As all rabbit owners are aware, rabbits moult regularly. Moulting, also known as ‘shedding’ is a common behaviour which occurs in all rabbits.
In the wild rabbits generally moult twice a year, in spring and autumn however domestic rabbits are kept in very different conditions to wild rabbits. Therefore domestic rabbits seem to have a more variable moulting pattern. Some rabbits, especially house rabbits, will appear to moult almost constantly.
When rabbits moult they typically start by shedding fur from their head, before moulting spreads down the neck back, sides of the body and finally finishing at the rump. However some rabbits seem not to have any set pattern and will lose fur in patches from all over their body at the same time. Some rabbits also experience a ‘tide line’ which occurs when moulting progresses causing the skin to appear darker as the new fur grows through.
To help your rabbit during their moulting period it is beneficial to recognise what it normal for your rabbit, so you are able to spot potential problems quickly.
There are also a number of ways in which we can help our rabbits through a moult.
1. Regular Brushing.
Regular brushing can help your rabbit to remove dead head during their moult. However it is vital to allow your rabbit to get used to being brushed. This ensures that during times when they are moulting and need more frequent brushing it isn’t a stressful experience for them. When brushing your rabbit sit with them on the ground. Rabbits are ground-dwelling creatures and do not like being held at height.
During a moult it may be necessary to brush your rabbit more than once a day. Often breaking a grooming session up into shorter sessions can be less stressful than one big session of grooming. Ensure that you brush your rabbit down to the skin to ensure all of the undercoat is shed as this will assist in preventing matts within the fur.
2. Grooming Tools.
There are a variety of brushes and combs that can be used on rabbits. Wide toothed combs are very useful as are blunt ended metal brushes which can pass through the hair without causing discomfort. Flea combs can also be used.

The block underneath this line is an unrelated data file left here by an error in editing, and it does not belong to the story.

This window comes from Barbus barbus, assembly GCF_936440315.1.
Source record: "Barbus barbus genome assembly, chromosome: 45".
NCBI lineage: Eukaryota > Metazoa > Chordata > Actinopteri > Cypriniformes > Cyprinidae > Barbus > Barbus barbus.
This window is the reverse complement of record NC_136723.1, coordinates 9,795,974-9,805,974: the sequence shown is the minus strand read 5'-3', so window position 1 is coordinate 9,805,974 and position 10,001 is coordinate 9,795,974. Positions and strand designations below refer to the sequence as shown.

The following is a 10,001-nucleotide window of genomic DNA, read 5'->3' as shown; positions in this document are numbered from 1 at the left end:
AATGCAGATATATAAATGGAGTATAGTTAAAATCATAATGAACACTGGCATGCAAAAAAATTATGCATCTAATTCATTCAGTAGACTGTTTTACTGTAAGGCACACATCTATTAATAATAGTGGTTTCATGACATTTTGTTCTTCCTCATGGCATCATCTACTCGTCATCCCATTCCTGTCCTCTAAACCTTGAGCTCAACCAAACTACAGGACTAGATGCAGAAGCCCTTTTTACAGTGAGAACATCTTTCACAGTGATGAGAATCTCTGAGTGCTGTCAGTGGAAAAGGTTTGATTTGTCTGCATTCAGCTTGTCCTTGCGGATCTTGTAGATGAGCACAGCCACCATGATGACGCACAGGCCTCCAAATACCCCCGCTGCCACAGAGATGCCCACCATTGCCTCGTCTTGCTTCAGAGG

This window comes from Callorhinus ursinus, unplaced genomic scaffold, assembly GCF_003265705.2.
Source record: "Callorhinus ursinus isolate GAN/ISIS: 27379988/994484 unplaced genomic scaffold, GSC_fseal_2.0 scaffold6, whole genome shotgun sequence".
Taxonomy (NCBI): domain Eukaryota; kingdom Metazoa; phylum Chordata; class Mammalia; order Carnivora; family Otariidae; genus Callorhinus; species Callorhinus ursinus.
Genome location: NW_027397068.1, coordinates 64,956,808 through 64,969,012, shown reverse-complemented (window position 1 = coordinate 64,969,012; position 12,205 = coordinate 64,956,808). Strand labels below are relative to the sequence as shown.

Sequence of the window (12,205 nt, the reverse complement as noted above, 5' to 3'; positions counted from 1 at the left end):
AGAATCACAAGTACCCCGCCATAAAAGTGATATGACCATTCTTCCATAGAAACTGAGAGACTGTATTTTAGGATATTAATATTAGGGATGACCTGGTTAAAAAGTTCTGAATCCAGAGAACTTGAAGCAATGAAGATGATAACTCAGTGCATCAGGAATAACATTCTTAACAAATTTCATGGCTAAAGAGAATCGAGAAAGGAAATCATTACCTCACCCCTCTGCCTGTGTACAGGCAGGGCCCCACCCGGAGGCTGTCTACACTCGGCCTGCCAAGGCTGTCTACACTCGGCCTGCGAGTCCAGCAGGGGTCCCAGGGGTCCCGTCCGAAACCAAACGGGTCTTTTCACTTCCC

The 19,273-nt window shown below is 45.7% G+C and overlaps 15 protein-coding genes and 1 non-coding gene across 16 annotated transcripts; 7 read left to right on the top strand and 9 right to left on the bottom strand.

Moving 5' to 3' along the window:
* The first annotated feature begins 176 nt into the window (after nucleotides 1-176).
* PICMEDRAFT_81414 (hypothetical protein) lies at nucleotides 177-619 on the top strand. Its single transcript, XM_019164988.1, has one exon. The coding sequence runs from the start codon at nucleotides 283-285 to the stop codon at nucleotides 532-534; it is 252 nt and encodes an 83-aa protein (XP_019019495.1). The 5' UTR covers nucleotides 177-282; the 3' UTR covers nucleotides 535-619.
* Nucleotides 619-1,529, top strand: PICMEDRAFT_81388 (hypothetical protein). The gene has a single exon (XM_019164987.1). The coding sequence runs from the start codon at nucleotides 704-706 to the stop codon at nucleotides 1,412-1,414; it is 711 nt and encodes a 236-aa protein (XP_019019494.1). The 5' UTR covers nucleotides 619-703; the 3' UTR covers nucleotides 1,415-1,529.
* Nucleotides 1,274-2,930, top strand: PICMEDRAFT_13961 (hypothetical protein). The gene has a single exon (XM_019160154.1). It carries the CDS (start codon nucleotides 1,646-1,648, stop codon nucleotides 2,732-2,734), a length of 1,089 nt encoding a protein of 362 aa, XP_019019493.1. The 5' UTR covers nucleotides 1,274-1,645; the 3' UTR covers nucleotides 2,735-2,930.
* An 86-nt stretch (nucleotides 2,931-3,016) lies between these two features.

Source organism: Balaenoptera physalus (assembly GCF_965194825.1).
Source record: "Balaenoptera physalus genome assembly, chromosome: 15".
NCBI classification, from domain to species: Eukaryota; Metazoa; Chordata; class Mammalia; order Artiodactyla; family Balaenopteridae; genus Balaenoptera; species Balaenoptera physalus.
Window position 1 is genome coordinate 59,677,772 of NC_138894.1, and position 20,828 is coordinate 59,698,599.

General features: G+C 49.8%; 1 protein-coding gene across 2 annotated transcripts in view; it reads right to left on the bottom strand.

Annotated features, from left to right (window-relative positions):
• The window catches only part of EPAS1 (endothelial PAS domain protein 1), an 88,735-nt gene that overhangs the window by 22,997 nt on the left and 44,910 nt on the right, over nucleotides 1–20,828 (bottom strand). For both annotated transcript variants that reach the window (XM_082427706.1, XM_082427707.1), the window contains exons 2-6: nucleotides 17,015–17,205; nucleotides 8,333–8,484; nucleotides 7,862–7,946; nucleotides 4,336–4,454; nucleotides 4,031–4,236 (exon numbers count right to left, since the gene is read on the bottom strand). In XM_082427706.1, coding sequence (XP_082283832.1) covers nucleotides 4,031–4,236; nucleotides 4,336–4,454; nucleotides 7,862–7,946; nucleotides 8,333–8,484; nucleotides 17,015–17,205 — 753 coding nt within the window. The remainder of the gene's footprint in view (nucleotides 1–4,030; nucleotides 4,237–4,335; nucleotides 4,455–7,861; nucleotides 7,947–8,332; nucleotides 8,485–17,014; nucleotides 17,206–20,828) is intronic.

You shouldn’t attempt to cut matts from your rabbit coat. Rabbit skin is very delicate and can be eaily torn and cut. If you notice any matts that you are unable to tease out with careful brushing you should take your rabbit to the vets for matts to be clipped out.
3. Swallowing Fur.
Rabbits always have fur within their stomachs. This is a normal consequence of grooming especially if they live with another rabbit. It is also common at moulting times to see dropping strung together on strands of hair, since the rabbit is ingesting more fur. This is generally nothing to worry about.
4. Feeding during Moulting.
Always ensure that your rabbit has plenty of hay and fibre during a moulting period to ensure their gut remains healthy. This is particularly important as ingested hair can slow gut movement. Slowing of gut movement or a stop in gut movement is known as gastro-intestinal stasis, which can be potentially life threating if left untreated. If your rabbit appears less active, shows less interest in food or has difficulty passing faeces then it is important to see the vet to ensure gut stasis does not occur.
It is important to encourage your rabbit to exericse particularly during times of moulting. Exercise allows the rabbits GI tract to maintain its motility which will also help prevent gut stasis.